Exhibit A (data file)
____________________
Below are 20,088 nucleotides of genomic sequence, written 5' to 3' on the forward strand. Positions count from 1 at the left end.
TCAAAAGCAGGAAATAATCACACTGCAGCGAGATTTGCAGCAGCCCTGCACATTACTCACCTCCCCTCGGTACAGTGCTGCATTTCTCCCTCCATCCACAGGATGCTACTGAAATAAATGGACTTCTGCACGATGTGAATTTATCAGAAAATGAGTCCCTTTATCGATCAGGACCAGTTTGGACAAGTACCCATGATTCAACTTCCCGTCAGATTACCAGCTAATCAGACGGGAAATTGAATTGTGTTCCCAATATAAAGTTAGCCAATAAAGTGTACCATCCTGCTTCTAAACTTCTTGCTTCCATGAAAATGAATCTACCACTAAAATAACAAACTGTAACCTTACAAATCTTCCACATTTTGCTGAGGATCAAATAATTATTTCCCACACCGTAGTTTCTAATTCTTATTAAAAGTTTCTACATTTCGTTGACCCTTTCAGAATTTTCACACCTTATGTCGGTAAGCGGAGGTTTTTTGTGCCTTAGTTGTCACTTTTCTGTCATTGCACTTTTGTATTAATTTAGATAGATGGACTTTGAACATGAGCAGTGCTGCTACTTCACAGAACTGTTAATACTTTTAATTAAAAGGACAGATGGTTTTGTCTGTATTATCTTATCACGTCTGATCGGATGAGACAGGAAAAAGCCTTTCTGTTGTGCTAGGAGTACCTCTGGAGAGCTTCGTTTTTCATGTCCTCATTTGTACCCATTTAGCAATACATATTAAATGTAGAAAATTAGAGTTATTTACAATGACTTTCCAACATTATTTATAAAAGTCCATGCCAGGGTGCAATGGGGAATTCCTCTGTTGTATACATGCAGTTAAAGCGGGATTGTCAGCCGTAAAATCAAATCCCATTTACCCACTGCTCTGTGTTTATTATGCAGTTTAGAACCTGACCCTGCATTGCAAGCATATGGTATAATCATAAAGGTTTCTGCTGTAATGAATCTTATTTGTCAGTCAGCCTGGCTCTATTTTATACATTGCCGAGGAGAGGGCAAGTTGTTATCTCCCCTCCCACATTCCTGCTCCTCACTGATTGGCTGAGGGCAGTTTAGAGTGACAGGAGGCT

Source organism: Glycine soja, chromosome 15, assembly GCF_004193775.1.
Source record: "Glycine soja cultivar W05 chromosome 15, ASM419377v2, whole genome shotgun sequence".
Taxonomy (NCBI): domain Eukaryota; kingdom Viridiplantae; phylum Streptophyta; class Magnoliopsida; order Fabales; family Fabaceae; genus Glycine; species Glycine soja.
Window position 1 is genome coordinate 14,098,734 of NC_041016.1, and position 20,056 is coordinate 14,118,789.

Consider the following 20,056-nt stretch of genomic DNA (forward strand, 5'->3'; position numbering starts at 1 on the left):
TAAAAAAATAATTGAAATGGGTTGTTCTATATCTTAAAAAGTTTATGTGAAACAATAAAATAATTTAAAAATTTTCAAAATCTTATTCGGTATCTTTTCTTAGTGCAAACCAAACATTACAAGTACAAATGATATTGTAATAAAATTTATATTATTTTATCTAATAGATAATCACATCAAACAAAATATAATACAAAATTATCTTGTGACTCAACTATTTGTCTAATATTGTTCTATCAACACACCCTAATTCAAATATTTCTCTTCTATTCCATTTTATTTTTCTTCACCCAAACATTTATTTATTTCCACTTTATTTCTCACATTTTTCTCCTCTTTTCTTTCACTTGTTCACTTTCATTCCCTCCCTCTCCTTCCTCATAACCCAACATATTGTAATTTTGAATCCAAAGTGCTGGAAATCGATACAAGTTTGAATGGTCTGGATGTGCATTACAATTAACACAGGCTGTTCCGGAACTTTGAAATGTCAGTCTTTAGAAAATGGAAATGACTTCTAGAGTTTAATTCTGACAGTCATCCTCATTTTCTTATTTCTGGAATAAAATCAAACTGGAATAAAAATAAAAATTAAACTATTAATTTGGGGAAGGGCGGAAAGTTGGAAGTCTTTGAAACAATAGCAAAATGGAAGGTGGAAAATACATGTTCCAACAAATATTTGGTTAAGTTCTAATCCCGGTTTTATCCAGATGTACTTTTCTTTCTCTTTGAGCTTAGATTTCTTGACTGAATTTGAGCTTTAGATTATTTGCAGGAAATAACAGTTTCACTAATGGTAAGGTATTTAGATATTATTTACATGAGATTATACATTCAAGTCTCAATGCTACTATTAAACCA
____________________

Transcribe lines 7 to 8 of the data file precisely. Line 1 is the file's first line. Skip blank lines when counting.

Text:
Consider the following 20,056-nt stretch of genomic DNA (forward strand, 5'->3'; position numbering starts at 1 on the left):
TAAAAAAATAATTGAAATGGGTTGTTCTATATCTTAAAAAGTTTATGTGAAACAATAAAATAATTTAAAAATTTTCAAAATCTTATTCGGTATCTTTTCTTAGTGCAAACCAAACATTACAAGTACAAATGATATTGTAATAAAATTTATATTATTTTATCTAATAGATAATCACATCAAACAAAATATAATACAAAATTATCTTGTGACTCAACTATTTGTCTAATATTGTTCTATCAACACACCCTAATTCAAATATTTCTCTTCTATTCCATTTTATTTTTCTTCACCCAAACATTTATTTATTTCCACTTTATTTCTCACATTTTTCTCCTCTTTTCTTTCACTTGTTCACTTTCATTCCCTCCCTCTCCTTCCTCATAACCCAACATATTGTAATTTTGAATCCAAAGTGCTGGAAATCGATACAAGTTTGAATGGTCTGGATGTGCATTACAATTAACACAGGCTGTTCCGGAACTTTGAAATGTCAGTCTTTAGAAAATGGAAATGACTTCTAGAGTTTAATTCTGACAGTCATCCTCATTTTCTTATTTCTGGAATAAAATCAAACTGGAATAAAAATAAAAATTAAACTATTAATTTGGGGAAGGGCGGAAAGTTGGAAGTCTTTGAAACAATAGCAAAATGGAAGGTGGAAAATACATGTTCCAACAAATATTTGGTTAAGTTCTAATCCCGGTTTTATCCAGATGTACTTTTCTTTCTCTTTGAGCTTAGATTTCTTGACTGAATTTGAGCTTTAGATTATTTGCAGGAAATAACAGTTTCACTAATGGTAAGGTATTTAGATATTATTTACATGAGATTATACATTCAAGTCTCAATGCTACTATTAAACCA